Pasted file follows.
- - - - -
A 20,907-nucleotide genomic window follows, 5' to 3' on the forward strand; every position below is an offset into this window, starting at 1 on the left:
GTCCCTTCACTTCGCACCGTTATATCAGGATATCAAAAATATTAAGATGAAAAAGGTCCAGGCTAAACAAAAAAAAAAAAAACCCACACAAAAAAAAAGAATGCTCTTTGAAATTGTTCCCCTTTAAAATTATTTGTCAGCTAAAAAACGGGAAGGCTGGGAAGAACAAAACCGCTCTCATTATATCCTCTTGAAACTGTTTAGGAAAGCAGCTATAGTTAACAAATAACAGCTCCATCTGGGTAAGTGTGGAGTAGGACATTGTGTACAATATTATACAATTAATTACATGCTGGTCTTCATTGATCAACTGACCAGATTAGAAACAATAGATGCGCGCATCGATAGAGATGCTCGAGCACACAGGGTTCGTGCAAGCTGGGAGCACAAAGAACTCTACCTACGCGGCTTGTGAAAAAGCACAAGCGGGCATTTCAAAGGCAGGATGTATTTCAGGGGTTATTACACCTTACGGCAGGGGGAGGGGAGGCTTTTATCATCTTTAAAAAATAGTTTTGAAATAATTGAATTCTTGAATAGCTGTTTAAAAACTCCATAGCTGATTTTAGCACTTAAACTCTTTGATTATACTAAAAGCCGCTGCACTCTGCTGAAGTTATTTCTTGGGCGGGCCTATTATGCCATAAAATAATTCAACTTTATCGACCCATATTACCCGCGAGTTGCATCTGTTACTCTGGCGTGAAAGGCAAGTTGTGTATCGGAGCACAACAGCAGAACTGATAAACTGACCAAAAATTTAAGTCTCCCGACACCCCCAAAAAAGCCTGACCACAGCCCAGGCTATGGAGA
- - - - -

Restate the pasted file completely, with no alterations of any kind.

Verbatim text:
A 20,907-nucleotide genomic window follows, 5' to 3' on the forward strand; every position below is an offset into this window, starting at 1 on the left:
GTCCCTTCACTTCGCACCGTTATATCAGGATATCAAAAATATTAAGATGAAAAAGGTCCAGGCTAAACAAAAAAAAAAAAAACCCACACAAAAAAAAAGAATGCTCTTTGAAATTGTTCCCCTTTAAAATTATTTGTCAGCTAAAAAACGGGAAGGCTGGGAAGAACAAAACCGCTCTCATTATATCCTCTTGAAACTGTTTAGGAAAGCAGCTATAGTTAACAAATAACAGCTCCATCTGGGTAAGTGTGGAGTAGGACATTGTGTACAATATTATACAATTAATTACATGCTGGTCTTCATTGATCAACTGACCAGATTAGAAACAATAGATGCGCGCATCGATAGAGATGCTCGAGCACACAGGGTTCGTGCAAGCTGGGAGCACAAAGAACTCTACCTACGCGGCTTGTGAAAAAGCACAAGCGGGCATTTCAAAGGCAGGATGTATTTCAGGGGTTATTACACCTTACGGCAGGGGGAGGGGAGGCTTTTATCATCTTTAAAAAATAGTTTTGAAATAATTGAATTCTTGAATAGCTGTTTAAAAACTCCATAGCTGATTTTAGCACTTAAACTCTTTGATTATACTAAAAGCCGCTGCACTCTGCTGAAGTTATTTCTTGGGCGGGCCTATTATGCCATAAAATAATTCAACTTTATCGACCCATATTACCCGCGAGTTGCATCTGTTACTCTGGCGTGAAAGGCAAGTTGTGTATCGGAGCACAACAGCAGAACTGATAAACTGACCAAAAATTTAAGTCTCCCGACACCCCCAAAAAAGCCTGACCACAGCCCAGGCTATGGAGA